Sunrise brushes, every so lightly, the cloister’s view.
The best time to ensure your jog is self-isolating is 5 AM.
Self-isolation works well for me (or it should, if general societal anxiety didn’t creep in unbidden any time of the day). But what about those who create with others? I was reminded of a marvellous moment in Osaka last November. On a canal island, we sat, transported, with an “anyone can drop in” group of over a dozen musicians jamming on a jazz standard for … for seemingly forever. The session was led by a foppish stand-up bassist and a fast-fingered guitarist. Look at their joy! What of them now, holed up in tiny apartments? Will their souls shrivel up?
Mar 18: Steven Poole tells me a punctilio is a “tiny detail … a nice point of exactness.” Right now, under Covid-19 lockdown, many behaviours amount to punctilios: avoiding touching banisters, preserving four square meters, paying by card rather than case, etc. Of course the biggest lockdown requirement – isolate yourself, buster – is the exact opposite of a punctilio. My word on that day? I liked the sound of friable, although its definition – easily crumbled – doesn’t seem to match that sound.
Mar 28: Poole has a word to describe my mood yesterday morning. “To be mumpish is to be sullen and sulky.” Man, was I mumpish! And I guess I exhibited my word of the day: I acerbated, that is, I vexed and annoyed. Today was much better, thank you.
Source: A Word for Every Day of the Year by Steven Poole.
I ran in the St Peters Parkrun last Saturday. I’m accustomed to finishing in the top half of the participants, only because many walk part of the way. At Sydney Park, my heart sank when I saw how young and fit the 280 runners were. They’re a different demographic, the citizens of Newtown, near a major university. I ran steadily, that adjective denoting slowly, a tad faster than 7:00 mins/km, and I only beat 20 home. But I grinned.
That Parkrun was the tenth in 2020. I’ve missed three of them, once due to travel, once due to Extinction Rebellion, once due to smoke haze cancellation. This morning, Parkrun Australia took the sane action of suspending events as part of the Covid-19 lockdown. At least the next three events are kaput, but I’d guess more, so my Big Year resolve of running 52 events could soon be 50% under target.
I’m not feeling faster but general fitness is picking up and at last I’m getting the weight down, so I’ll honor this Big Year over the next couple of months by attempting 5 km runs on Saturdays with some speed in mind. I’ll court injury or puffed-out disappointment, but on the upside, hey, I might find myself shouting, “I’m improving!”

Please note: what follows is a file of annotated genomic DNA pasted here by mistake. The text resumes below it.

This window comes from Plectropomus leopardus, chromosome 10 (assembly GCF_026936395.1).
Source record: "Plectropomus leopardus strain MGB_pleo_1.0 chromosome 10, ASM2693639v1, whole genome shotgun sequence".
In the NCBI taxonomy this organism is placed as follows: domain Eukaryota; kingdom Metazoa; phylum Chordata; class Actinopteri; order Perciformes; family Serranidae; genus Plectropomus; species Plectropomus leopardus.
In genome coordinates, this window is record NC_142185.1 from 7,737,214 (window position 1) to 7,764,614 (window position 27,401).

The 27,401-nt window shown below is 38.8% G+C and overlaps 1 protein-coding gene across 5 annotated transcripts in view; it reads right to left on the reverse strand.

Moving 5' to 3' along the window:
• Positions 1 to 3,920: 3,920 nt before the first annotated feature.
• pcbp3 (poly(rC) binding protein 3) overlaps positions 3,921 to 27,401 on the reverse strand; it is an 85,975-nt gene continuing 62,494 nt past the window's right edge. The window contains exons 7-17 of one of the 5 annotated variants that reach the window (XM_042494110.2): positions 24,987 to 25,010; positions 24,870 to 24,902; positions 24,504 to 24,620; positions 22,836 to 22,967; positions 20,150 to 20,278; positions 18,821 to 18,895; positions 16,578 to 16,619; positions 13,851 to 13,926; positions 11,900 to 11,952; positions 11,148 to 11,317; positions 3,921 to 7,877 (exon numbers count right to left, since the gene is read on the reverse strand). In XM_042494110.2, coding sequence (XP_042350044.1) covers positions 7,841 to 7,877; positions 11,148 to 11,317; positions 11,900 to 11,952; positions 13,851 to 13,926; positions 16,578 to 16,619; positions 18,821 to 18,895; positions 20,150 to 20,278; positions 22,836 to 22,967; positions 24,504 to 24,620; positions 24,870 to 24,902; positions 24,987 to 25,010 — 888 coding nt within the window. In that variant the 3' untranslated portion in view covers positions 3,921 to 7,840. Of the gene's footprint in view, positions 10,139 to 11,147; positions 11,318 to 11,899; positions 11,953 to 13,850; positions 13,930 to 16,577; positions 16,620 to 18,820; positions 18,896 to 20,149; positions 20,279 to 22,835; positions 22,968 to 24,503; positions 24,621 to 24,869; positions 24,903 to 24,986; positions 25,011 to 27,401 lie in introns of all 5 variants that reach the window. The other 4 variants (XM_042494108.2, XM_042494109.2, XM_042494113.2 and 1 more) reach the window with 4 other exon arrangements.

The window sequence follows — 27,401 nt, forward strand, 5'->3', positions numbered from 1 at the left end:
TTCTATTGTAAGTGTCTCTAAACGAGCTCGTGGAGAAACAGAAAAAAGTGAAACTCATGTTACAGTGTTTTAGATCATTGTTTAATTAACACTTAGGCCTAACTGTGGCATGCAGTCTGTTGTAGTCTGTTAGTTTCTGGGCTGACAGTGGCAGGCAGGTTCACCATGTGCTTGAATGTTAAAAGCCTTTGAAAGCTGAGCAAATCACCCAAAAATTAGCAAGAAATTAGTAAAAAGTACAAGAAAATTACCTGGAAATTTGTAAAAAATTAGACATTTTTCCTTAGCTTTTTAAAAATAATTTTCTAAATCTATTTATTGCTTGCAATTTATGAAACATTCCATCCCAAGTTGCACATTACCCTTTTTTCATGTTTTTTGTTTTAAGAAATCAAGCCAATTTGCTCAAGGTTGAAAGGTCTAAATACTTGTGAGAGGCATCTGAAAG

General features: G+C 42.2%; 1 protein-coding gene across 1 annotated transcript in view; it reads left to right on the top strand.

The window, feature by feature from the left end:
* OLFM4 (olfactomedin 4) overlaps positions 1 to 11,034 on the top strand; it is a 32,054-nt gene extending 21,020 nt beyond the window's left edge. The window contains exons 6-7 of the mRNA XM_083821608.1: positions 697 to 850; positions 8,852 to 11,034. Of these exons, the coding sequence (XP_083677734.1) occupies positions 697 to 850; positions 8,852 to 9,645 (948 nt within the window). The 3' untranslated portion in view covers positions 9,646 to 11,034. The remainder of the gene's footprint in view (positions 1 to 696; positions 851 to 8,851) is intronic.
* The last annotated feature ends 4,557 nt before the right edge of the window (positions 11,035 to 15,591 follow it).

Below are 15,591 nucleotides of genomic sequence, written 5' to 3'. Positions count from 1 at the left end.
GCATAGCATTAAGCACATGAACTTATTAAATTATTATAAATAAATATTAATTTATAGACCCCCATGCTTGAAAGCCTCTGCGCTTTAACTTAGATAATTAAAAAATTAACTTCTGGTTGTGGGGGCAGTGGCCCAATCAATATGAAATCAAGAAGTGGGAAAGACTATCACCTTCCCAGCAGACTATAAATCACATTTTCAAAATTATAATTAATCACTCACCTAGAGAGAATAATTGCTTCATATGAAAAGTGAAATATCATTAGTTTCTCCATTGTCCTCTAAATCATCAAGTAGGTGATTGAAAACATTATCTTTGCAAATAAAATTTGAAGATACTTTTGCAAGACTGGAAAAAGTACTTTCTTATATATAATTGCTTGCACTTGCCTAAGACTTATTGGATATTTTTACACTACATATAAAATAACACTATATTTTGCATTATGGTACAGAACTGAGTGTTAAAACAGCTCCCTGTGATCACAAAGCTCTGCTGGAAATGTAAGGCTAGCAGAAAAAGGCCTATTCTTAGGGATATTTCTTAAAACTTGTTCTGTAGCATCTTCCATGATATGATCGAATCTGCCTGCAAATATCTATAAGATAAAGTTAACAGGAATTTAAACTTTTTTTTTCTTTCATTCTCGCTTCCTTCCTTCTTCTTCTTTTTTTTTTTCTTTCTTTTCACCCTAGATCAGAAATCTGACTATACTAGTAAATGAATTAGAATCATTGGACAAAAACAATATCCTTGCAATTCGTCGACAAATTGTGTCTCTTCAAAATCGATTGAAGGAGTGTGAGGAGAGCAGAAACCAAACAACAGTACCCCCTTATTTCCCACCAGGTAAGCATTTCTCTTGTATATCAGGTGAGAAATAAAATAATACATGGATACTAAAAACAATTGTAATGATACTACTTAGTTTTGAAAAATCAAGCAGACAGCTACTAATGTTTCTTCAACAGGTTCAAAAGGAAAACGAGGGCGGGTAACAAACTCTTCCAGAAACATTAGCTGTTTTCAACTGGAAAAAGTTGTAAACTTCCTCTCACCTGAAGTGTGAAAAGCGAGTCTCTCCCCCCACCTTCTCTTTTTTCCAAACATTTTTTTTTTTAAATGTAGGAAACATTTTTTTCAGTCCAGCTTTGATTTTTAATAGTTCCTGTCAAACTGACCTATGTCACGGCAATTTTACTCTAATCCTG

You’d think it easy to spend five minutes a day reading a quick definition of a nifty, no-longer-used word, but I’m struggling, both to find the time and to muster the motivation. I’m mostly sticking with the discipline. Some days I find myself catching up on three or four days in arrears. All well and good.
Mar 11: to ostentate is to show off. This is one of Poole’s most “straight” words, for we’re all familiar with ostentation. The word I like today is enucleate, which has any number of technical meanings revolving around removing the nucleus from an object, including surgically excising an eyeball, but which I saw in the context of a bird snipping out boles of wood from a tree.
Source: A Word for Every Day of the Year by Steven Poole.
Nine days ago I experienced Parkrun in the soupy heat of the Wet season in Darwin. Nightcliff is a superb Parkrun by the bay but I was deep inside myself, so immersed in keeping going that I ran past my daughter and granddaughter without noticing them. I walked/ran from 4 kms, a deeply disappointing outcome (a pace of 6:56/km, nearly as slow as walking), but felt great afterwards. So a couple of days ago, back at Gardiners Creek in eastern Melbourne, for the first time this year I made myself run slowly, to plod behind runners who looked like they’d just soldier on. I ended up passing a few of them and crossed the line very content in myself. My pace of 6:52 was the slowest non-stop effort I’ve ever made but I didn’t care. Since then, I’ve felt comfortable taking a couple of days off from running, gym, or cycling, and I know I’m gradually putting on weight, but the pressure of expectations at the beginning of the year was too intense. Tomorrow I’ll renew my routines and aspire to more.
My court case approaches. I find myself taking time to breathe and reflect. Here’s Sasha Sagan from “For Small Creatures Such As We: Rituals and Reflections for Finding Wonder“: ” Between those two enormous mysteries, if we’re lucky, we get eighty or one hundred years. The blink of an eye, really, in the grand scheme of things. And yet here we are. Right now. It’s easy to forget how amazing this is. Days and weeks go by and the regularity of existing eclipses the miraculousness of it. But there are certain moments when we manage to be viscerally aware of being alive. Sometimes those are very scary moments, like narrowly avoiding a car accident. Sometimes they are beautiful, like holding your newborn in your arms. And then there are the quiet moments in between, when all the joy and sorrow seem profound only to you.”
In his staggering, beautiful, and informative ode to birding, “How to Know the Birds: The Art and Adventure of Birding,” birder and magazine editor Ted Floyd takes a brief look at the genesis of my seventh decade of obsessive focus, the Big Year. Here’s some of what he says (p. 223): “Everyone who’s ever done a Big Year reports that the experience is, more than anything else, an occasion for introspection. Several of the most celebrated birding memoirs ever written are accounts of Big Years. Do a Big Year, and you’re practically guaranteed to discover new things about birds—and about yourself. ” Nearly halfway through my Big Decade, I can confirm that Floyd is spot on.